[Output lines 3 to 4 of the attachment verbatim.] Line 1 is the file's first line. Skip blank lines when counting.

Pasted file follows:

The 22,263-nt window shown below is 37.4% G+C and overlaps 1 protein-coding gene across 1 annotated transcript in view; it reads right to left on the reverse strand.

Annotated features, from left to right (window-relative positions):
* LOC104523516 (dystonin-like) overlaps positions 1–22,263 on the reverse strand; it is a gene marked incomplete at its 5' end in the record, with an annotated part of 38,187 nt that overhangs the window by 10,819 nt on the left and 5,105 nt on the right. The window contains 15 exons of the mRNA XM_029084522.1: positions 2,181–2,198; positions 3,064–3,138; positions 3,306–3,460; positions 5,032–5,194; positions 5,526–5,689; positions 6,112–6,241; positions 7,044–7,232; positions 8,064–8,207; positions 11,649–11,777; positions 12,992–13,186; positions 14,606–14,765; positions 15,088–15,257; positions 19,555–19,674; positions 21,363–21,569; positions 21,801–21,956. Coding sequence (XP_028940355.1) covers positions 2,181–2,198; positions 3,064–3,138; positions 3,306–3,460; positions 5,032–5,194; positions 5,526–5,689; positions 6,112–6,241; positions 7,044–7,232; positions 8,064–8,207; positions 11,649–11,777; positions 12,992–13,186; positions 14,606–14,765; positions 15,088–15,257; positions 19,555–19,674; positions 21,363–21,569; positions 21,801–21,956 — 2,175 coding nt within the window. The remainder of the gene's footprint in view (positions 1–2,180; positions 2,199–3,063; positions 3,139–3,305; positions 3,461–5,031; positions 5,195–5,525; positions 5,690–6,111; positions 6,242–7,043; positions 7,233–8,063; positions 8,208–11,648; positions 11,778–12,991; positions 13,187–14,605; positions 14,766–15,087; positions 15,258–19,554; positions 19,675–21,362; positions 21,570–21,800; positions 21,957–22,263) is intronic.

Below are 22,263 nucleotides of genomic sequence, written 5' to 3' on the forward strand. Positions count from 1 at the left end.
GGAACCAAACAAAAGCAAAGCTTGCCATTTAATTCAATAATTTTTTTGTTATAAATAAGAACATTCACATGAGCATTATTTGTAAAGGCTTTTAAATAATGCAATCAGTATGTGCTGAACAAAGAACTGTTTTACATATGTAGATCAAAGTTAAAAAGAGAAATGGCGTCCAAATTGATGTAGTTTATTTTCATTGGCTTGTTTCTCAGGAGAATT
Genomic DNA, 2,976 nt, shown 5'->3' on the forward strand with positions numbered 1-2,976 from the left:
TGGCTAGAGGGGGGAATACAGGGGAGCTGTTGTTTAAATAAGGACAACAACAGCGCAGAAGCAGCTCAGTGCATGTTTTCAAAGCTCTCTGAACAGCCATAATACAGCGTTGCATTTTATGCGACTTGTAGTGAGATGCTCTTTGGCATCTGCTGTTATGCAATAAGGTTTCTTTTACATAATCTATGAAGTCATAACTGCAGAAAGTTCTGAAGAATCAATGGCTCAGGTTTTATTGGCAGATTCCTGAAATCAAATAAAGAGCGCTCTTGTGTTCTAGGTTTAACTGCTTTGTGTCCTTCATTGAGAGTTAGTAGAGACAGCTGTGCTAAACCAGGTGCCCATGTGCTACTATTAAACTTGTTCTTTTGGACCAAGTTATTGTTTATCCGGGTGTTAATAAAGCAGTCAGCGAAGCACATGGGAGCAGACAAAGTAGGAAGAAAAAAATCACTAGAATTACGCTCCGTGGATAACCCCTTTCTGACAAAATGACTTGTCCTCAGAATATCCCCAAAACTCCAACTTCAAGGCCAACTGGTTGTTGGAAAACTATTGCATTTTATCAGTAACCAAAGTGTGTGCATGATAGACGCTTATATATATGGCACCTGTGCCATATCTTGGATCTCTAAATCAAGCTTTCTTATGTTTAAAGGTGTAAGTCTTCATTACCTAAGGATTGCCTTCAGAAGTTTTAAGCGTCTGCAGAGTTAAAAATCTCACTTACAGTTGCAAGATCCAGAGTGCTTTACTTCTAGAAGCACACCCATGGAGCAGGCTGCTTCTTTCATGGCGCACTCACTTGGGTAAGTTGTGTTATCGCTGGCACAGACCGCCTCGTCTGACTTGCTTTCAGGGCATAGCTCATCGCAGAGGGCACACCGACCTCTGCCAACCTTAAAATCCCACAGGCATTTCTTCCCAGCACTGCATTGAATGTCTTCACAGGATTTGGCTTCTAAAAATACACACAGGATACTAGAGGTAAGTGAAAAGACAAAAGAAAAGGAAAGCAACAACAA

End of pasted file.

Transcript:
* LOC104523516 (dystonin-like) overlaps positions 1–22,263 on the reverse strand; it is a gene marked incomplete at its 5' end in the record, with an annotated part of 38,187 nt that overhangs the window by 10,819 nt on the left and 5,105 nt on the right. The window contains 15 exons of the mRNA XM_029084522.1: positions 2,181–2,198; positions 3,064–3,138; positions 3,306–3,460; positions 5,032–5,194; positions 5,526–5,689; positions 6,112–6,241; positions 7,044–7,232; positions 8,064–8,207; positions 11,649–11,777; positions 12,992–13,186; positions 14,606–14,765; positions 15,088–15,257; positions 19,555–19,674; positions 21,363–21,569; positions 21,801–21,956. Coding sequence (XP_028940355.1) covers positions 2,181–2,198; positions 3,064–3,138; positions 3,306–3,460; positions 5,032–5,194; positions 5,526–5,689; positions 6,112–6,241; positions 7,044–7,232; positions 8,064–8,207; positions 11,649–11,777; positions 12,992–13,186; positions 14,606–14,765; positions 15,088–15,257; positions 19,555–19,674; positions 21,363–21,569; positions 21,801–21,956 — 2,175 coding nt within the window. The remainder of the gene's footprint in view (positions 1–2,180; positions 2,199–3,063; positions 3,139–3,305; positions 3,461–5,031; positions 5,195–5,525; positions 5,690–6,111; positions 6,242–7,043; positions 7,233–8,063; positions 8,208–11,648; positions 11,778–12,991; positions 13,187–14,605; positions 14,766–15,087; positions 15,258–19,554; positions 19,675–21,362; positions 21,570–21,800; positions 21,957–22,263) is intronic.

Below are 22,263 nucleotides of genomic sequence, written 5' to 3' on the forward strand. Positions count from 1 at the left end.